It’s funny to think about Christopher Walken as a cellist, like the one he plays in his new movie, A Late Quartet. If ever there were a man whose voice were more musical. Given the off-tempo rhythm, the rat-tat-tat… TAT delivery and his general beatnik-style disregard for familiar parameters of speech, the thought of having another instrument in the mix seems like a perilous proposition.

Which is why we’re presenting for icon-hood: the great Walken and his patent elocution…

I have one good Walken story. An actor friend was in the Broadway cast of James Joyce’s The Dead with the most oft-imitated man in Hollywood. He played me a voice message that Walken had left him that said: “You gotta come over. We’re having a party. Swoosie Kurtz is in the hot tub. We’re making SWOOP over here…”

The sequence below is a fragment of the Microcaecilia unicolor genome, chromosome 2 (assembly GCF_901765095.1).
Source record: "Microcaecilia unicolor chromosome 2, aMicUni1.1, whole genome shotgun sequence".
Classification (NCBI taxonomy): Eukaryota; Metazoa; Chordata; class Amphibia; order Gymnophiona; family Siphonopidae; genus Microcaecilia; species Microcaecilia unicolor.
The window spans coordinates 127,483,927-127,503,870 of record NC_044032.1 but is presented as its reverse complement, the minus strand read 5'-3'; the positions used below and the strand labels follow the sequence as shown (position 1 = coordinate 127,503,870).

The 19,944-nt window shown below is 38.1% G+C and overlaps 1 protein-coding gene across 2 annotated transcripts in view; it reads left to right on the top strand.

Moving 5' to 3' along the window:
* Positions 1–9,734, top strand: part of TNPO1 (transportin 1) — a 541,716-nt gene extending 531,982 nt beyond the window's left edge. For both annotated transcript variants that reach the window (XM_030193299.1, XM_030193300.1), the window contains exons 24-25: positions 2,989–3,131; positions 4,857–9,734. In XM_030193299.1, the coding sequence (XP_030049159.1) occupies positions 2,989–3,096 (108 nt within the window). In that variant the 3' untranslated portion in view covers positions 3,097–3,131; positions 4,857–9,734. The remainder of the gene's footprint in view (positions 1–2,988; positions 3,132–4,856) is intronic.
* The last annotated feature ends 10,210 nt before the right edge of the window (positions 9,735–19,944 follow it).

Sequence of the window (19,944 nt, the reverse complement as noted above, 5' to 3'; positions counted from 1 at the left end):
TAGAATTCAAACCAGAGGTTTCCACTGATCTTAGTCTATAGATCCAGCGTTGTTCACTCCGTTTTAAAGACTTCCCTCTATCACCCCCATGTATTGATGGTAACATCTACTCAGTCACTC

By this point, I’d already seen his harrowing scenes in Deer Hunter, I’d seen him strip to his skivvies and tap up a storm in Pennies from Heaven, I’d seen him freak the fuck out of Woody Allen in Annie Hall… and yet here was another surprise: a throwaway joke with impeccable delivery.

Rare in life is the man who can make you behold the power of speech.

Rarer still is the man who can pull that off with the coolness of a cucumber. The coolness of a man who can have both The Country Bears and Kangaroo Jack on his résumé yet can still hold his own against Pacino and Hopper at their most intense. His speeches from films like True Romance and King of New York are quoted daily by both thugs and drama geeks.

He’s a song-and-dance man who can also be the most menacing of gangsters. A classically trained actor who feels forever modern. It’s his constant duality that always keeps us interested and always keeps us guessing. It’s no small feat. But no one said being an icon is easy.

—A.P.B.

CONTRIBUTORS

  • Andrew Bradbury